I agree. YOur stirrups are too long. Your foot is too far through them, too.
The second photo shows the horse almost at the third beat of the canter, when the leading leg strikes the ground. This is when the horse is in its' most "downhill" angle. YOU, on the other hand, at this point should be leaning back or at least very upright in the saddle, just as you would be if your rode your horse down a hill. This helps your and his balance. When he is in the next beat of the canter , reaching under with his strike off leg, he will be in his most uphill part of the canter, when you can be angled a tiny bit forward, as if you were riding him up a hill. If you are leaning forward too much, your hips will be locked and you will not be able to make there adjustments.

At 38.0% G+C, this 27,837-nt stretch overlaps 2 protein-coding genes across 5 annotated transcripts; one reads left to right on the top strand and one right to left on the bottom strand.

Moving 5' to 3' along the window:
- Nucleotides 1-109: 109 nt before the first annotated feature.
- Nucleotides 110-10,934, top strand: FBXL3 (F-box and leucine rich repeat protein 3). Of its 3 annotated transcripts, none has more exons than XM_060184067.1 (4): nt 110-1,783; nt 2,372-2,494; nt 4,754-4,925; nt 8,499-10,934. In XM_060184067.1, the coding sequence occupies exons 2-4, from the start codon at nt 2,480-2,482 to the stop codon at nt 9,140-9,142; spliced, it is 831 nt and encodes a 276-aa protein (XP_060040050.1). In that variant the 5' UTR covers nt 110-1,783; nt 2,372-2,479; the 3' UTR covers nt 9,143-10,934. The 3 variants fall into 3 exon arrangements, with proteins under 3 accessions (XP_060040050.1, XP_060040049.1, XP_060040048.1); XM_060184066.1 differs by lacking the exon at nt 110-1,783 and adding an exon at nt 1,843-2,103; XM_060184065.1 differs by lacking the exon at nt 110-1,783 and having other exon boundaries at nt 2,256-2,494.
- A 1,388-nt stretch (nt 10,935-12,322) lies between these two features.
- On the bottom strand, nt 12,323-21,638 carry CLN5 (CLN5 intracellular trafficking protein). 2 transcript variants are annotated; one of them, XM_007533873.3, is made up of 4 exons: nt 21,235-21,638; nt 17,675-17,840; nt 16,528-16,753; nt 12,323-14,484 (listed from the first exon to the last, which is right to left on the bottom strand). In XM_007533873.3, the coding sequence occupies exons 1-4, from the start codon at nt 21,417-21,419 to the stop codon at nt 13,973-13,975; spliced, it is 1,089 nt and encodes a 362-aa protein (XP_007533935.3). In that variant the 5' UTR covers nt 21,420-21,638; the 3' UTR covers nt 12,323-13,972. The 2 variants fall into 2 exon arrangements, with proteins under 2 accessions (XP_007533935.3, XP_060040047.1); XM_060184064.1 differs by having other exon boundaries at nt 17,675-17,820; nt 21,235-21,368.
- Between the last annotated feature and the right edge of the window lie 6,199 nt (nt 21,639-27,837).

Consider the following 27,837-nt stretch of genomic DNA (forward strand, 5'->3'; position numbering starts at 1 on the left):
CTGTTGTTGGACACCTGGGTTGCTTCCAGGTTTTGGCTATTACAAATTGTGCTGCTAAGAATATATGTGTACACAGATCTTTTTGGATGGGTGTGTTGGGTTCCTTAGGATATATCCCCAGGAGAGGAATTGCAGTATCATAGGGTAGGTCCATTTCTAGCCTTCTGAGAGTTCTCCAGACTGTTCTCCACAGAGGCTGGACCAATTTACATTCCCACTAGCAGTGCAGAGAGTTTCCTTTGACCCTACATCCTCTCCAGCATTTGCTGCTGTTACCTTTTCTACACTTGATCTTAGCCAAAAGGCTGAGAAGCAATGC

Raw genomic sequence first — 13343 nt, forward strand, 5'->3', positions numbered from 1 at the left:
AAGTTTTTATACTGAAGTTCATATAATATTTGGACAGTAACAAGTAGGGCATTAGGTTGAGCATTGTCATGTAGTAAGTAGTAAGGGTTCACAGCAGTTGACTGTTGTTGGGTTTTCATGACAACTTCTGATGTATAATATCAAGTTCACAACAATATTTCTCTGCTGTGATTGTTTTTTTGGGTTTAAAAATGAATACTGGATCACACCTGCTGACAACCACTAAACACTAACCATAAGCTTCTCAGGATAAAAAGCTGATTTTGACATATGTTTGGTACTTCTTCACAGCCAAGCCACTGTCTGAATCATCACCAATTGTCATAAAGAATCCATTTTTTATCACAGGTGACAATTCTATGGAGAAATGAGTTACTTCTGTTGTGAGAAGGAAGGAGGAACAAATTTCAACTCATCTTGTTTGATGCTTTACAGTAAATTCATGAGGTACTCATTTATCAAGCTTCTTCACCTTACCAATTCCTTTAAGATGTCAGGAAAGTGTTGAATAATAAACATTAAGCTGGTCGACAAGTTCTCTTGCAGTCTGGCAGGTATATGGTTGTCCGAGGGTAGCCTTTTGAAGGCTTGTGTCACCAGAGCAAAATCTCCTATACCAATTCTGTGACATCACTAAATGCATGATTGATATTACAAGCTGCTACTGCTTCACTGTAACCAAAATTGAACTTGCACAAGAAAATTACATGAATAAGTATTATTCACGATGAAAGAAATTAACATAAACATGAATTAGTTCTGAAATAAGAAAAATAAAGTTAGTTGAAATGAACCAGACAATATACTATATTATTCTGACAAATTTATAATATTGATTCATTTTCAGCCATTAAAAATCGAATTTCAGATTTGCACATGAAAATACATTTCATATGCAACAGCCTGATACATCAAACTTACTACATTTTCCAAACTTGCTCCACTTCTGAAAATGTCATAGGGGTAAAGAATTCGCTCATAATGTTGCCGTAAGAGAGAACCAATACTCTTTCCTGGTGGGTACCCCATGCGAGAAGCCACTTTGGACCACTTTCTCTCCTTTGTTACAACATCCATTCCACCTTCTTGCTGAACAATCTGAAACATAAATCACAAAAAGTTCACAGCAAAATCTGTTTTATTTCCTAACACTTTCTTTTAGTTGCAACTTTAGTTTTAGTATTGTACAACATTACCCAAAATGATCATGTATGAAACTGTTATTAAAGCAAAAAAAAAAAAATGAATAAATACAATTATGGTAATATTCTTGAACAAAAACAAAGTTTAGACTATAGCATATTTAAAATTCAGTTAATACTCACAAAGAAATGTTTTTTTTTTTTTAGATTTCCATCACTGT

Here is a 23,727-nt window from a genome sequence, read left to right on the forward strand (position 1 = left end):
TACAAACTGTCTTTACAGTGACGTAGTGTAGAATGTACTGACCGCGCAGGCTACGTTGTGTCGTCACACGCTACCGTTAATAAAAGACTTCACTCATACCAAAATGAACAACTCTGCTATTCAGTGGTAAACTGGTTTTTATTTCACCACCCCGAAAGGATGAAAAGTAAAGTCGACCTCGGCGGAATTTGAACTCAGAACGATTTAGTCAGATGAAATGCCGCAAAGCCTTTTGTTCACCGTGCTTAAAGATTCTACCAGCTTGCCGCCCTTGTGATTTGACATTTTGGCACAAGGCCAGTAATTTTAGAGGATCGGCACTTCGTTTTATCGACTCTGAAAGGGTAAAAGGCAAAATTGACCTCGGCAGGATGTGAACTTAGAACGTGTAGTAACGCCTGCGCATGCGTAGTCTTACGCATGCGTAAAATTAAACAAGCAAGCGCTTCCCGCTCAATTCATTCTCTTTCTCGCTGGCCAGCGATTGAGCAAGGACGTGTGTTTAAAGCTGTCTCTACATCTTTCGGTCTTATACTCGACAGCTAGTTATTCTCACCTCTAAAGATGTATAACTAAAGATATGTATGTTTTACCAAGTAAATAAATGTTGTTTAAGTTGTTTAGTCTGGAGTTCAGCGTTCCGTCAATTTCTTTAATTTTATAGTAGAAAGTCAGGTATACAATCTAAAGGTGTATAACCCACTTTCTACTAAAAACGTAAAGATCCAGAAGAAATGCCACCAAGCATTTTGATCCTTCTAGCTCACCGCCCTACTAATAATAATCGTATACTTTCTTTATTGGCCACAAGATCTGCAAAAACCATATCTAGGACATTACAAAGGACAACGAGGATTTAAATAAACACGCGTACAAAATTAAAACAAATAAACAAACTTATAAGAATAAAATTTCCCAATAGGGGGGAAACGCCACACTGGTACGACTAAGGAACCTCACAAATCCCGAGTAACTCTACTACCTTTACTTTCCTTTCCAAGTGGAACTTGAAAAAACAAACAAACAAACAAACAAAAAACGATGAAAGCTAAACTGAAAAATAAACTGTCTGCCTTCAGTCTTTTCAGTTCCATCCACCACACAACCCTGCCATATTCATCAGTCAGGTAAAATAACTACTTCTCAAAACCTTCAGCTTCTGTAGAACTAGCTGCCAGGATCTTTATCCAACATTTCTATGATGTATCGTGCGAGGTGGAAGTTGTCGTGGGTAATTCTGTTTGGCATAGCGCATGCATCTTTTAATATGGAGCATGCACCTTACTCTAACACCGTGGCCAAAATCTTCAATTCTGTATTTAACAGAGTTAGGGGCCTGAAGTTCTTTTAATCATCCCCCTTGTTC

Also, your inside shoulder is dropped and advanced too much. This is somthing that you might not need to pay so much attention to as a beginner, but as you go along, you will need to correct his twist in the body. It makes your spine collapse to the inside, and centrifugal force pull you to the outside.
You look up very nicely and in the last two canter shots, your hand position is pretty darn good.
That horse reminds me very much of the mare I leased 11 years ago. She was a dingbat, but a lot of fun.